HRS: Hitting the spotEcho-guided lead placement improves CRT outcomes
Samir Saba, MD, of the University of Pittsburgh, who presented the data, noted that response to CRT is variable, but the researchers speculated that echo-guided lead placement could reduce this variability and improve outcomes.
To test this hypothesis, the researchers conducted a prospective study of 187 CRT patients from June 2005 to March 2011. A total of 110 patients were randomized to echo-guided LV lead placement at the site of the latest mechanical activation and 77 were randomized to a routine placement control group where echo information was not given to the physician.
Saba explained that in order to register the echo images to the fluoroscopic images, the researchers used the landmarks of the great cardiac vein in the anterior septum and the middle cardiac vein in the posterior septum, and then rotated the echo image to match orientation.
Concordance or adjacent LV lead position with the site of latest mechanical activation was achieved in 75 percent of the echo-guided group, and occurred by chance in 57 percent of controls.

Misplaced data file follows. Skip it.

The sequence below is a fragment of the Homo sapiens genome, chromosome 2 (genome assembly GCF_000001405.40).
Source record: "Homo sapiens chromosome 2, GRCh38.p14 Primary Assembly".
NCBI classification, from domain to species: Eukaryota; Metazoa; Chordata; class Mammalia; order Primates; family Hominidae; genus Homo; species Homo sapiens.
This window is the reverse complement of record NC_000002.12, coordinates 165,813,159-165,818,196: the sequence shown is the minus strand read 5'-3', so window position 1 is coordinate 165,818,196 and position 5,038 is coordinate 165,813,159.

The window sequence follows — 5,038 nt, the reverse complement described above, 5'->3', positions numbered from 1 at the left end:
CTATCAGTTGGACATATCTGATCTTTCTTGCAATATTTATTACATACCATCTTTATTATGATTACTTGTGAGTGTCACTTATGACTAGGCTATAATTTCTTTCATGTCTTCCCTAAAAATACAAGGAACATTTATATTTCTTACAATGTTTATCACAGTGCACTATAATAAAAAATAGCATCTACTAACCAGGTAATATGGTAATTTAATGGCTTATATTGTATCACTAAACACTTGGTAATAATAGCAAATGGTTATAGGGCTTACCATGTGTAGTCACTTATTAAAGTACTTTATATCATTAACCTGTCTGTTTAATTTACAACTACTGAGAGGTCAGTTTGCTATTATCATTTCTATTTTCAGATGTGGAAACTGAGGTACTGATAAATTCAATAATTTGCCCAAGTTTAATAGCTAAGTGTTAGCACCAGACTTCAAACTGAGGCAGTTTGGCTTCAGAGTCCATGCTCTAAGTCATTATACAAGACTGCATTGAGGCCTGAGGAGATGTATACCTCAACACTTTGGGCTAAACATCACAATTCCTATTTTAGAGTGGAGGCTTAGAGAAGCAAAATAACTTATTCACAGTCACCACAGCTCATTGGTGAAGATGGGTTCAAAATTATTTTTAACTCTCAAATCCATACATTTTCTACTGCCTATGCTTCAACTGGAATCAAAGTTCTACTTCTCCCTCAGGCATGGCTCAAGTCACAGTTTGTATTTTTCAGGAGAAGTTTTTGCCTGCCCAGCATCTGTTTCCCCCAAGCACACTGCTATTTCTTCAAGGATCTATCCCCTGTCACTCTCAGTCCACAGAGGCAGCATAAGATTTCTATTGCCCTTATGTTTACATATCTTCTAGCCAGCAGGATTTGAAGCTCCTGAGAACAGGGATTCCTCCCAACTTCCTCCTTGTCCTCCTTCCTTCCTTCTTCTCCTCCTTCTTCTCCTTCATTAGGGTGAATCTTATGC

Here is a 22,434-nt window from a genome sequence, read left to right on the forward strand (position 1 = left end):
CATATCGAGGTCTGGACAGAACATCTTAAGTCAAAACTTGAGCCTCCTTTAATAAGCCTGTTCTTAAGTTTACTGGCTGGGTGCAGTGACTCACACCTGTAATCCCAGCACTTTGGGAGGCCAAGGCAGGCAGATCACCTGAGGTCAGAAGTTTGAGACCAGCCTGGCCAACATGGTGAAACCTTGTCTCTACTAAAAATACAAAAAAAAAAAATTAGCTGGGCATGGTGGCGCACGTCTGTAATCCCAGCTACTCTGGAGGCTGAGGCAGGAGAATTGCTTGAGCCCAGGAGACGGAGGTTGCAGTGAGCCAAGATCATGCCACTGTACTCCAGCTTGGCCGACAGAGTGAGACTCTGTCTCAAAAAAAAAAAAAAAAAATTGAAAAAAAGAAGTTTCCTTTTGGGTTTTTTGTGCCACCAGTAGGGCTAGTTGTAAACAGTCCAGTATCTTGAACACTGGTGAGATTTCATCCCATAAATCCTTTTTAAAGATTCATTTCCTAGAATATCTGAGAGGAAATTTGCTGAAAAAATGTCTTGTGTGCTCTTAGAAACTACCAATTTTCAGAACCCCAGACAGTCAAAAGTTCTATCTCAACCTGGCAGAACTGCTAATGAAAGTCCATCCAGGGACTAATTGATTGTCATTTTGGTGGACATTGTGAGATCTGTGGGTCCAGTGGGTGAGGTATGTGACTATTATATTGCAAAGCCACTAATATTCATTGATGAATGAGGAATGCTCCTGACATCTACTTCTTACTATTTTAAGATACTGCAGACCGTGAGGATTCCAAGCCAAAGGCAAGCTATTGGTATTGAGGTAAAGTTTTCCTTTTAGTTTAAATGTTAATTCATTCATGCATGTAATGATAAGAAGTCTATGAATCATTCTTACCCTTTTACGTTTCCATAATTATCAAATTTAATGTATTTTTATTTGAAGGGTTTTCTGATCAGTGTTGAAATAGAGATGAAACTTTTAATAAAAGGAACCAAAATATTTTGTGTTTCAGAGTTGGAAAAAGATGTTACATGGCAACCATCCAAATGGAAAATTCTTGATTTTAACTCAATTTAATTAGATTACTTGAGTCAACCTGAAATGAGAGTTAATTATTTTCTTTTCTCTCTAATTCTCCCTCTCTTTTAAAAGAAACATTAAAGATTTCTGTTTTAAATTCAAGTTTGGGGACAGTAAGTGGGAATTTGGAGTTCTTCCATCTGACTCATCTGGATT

Results showed the echo-guided strategy had an 11 percent relative improvement in six-month event-free survival by analyzing successful implants as well as by intention to treat. Patients with concordant or adjacent LV leads had a more favorable event-free survival at two years compared with patients with remote LV leads.
Ejection fractions were improved to 50 percent in the echo-guided group versus 26 percent in the control group.
“A strategy of echo-guided LV lead delivery at or adjacent to the site of latest mechanical activation is superior to unguided LV lead placement and may improve CRT outcomes,” summed Saba.
It also appeared to the researchers that precise location of lead placement did not affect outcomes as long as it was at least adjacent to the site of the latest activation. “The general analysis would suggest that adjacent or exact would be equally good,” said Saba. “We don’t have to be precisely at the spot and there is potentially a large ‘sweet spot,’ which people have talked about in the past.”
Saba noted that in ischemic patients, scarring may make precise placement more important than in non-ischemic patients, where the “sweet spot” may be larger.